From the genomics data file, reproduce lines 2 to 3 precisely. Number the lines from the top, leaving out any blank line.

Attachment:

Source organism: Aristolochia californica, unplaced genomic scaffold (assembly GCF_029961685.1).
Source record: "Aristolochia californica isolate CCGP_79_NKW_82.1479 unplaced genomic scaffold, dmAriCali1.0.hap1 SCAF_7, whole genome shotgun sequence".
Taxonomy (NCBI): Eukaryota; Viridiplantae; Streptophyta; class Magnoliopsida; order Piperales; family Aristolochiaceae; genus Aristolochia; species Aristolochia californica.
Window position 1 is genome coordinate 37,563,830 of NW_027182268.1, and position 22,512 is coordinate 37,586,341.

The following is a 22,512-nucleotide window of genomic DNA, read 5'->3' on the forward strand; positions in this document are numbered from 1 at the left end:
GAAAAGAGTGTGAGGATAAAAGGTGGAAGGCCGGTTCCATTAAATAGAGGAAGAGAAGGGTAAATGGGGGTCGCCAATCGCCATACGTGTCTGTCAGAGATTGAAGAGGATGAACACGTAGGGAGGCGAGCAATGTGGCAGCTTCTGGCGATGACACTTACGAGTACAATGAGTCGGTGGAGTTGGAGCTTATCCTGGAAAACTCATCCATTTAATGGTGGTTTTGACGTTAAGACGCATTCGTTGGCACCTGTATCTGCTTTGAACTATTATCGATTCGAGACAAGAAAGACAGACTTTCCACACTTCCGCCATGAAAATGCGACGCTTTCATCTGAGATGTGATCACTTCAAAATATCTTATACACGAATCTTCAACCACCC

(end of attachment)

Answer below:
Source record: "Aristolochia californica isolate CCGP_79_NKW_82.1479 unplaced genomic scaffold, dmAriCali1.0.hap1 SCAF_7, whole genome shotgun sequence".
Taxonomy (NCBI): Eukaryota; Viridiplantae; Streptophyta; class Magnoliopsida; order Piperales; family Aristolochiaceae; genus Aristolochia; species Aristolochia californica.